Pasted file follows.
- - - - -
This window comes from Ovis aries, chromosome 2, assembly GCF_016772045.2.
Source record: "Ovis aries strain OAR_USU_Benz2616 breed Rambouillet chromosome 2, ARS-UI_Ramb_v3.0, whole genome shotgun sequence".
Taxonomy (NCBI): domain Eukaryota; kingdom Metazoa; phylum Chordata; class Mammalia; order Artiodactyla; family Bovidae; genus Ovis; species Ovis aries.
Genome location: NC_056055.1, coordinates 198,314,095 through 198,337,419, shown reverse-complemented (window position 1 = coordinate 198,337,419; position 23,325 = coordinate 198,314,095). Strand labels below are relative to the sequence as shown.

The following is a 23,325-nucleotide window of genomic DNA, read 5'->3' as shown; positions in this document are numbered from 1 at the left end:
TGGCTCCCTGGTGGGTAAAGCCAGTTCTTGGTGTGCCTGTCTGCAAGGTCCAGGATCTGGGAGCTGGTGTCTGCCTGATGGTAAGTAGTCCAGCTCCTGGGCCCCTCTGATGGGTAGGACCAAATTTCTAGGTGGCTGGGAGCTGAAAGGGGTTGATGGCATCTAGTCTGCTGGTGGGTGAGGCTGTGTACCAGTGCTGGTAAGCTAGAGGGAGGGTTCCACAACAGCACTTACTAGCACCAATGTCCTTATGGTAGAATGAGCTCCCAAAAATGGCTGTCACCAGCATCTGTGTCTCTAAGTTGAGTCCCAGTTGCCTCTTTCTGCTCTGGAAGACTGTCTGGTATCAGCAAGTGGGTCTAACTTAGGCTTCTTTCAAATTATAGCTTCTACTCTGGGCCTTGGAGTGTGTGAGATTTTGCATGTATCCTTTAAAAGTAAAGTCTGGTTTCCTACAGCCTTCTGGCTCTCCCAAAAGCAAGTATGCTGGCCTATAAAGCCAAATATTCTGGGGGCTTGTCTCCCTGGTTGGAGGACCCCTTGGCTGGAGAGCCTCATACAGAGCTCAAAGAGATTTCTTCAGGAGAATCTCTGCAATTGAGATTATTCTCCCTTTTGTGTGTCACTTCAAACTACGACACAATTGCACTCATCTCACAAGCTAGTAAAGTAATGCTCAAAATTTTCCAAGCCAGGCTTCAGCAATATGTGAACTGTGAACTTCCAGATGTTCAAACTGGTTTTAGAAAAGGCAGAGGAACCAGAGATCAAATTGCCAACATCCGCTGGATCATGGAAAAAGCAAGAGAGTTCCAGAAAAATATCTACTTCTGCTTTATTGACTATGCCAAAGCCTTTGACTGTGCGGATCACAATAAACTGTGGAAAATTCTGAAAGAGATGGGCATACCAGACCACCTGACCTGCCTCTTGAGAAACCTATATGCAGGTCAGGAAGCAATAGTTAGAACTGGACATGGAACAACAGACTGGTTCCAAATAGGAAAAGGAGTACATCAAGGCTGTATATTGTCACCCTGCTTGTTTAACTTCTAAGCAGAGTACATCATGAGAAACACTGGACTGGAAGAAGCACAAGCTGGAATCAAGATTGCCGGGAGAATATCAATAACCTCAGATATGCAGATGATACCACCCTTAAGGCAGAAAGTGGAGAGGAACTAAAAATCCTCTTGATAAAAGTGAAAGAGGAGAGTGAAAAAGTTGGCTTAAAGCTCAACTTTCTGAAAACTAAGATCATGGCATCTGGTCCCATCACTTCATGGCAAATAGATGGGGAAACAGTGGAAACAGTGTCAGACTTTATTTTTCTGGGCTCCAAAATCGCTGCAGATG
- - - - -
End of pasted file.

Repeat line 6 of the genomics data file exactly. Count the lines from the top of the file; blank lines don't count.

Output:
TGGCTCCCTGGTGGGTAAAGCCAGTTCTTGGTGTGCCTGTCTGCAAGGTCCAGGATCTGGGAGCTGGTGTCTGCCTGATGGTAAGTAGTCCAGCTCCTGGGCCCCTCTGATGGGTAGGACCAAATTTCTAGGTGGCTGGGAGCTGAAAGGGGTTGATGGCATCTAGTCTGCTGGTGGGTGAGGCTGTGTACCAGTGCTGGTAAGCTAGAGGGAGGGTTCCACAACAGCACTTACTAGCACCAATGTCCTTATGGTAGAATGAGCTCCCAAAAATGGCTGTCACCAGCATCTGTGTCTCTAAGTTGAGTCCCAGTTGCCTCTTTCTGCTCTGGAAGACTGTCTGGTATCAGCAAGTGGGTCTAACTTAGGCTTCTTTCAAATTATAGCTTCTACTCTGGGCCTTGGAGTGTGTGAGATTTTGCATGTATCCTTTAAAAGTAAAGTCTGGTTTCCTACAGCCTTCTGGCTCTCCCAAAAGCAAGTATGCTGGCCTATAAAGCCAAATATTCTGGGGGCTTGTCTCCCTGGTTGGAGGACCCCTTGGCTGGAGAGCCTCATACAGAGCTCAAAGAGATTTCTTCAGGAGAATCTCTGCAATTGAGATTATTCTCCCTTTTGTGTGTCACTTCAAACTACGACACAATTGCACTCATCTCACAAGCTAGTAAAGTAATGCTCAAAATTTTCCAAGCCAGGCTTCAGCAATATGTGAACTGTGAACTTCCAGATGTTCAAACTGGTTTTAGAAAAGGCAGAGGAACCAGAGATCAAATTGCCAACATCCGCTGGATCATGGAAAAAGCAAGAGAGTTCCAGAAAAATATCTACTTCTGCTTTATTGACTATGCCAAAGCCTTTGACTGTGCGGATCACAATAAACTGTGGAAAATTCTGAAAGAGATGGGCATACCAGACCACCTGACCTGCCTCTTGAGAAACCTATATGCAGGTCAGGAAGCAATAGTTAGAACTGGACATGGAACAACAGACTGGTTCCAAATAGGAAAAGGAGTACATCAAGGCTGTATATTGTCACCCTGCTTGTTTAACTTCTAAGCAGAGTACATCATGAGAAACACTGGACTGGAAGAAGCACAAGCTGGAATCAAGATTGCCGGGAGAATATCAATAACCTCAGATATGCAGATGATACCACCCTTAAGGCAGAAAGTGGAGAGGAACTAAAAATCCTCTTGATAAAAGTGAAAGAGGAGAGTGAAAAAGTTGGCTTAAAGCTCAACTTTCTGAAAACTAAGATCATGGCATCTGGTCCCATCACTTCATGGCAAATAGATGGGGAAACAGTGGAAACAGTGTCAGACTTTATTTTTCTGGGCTCCAAAATCGCTGCAGATG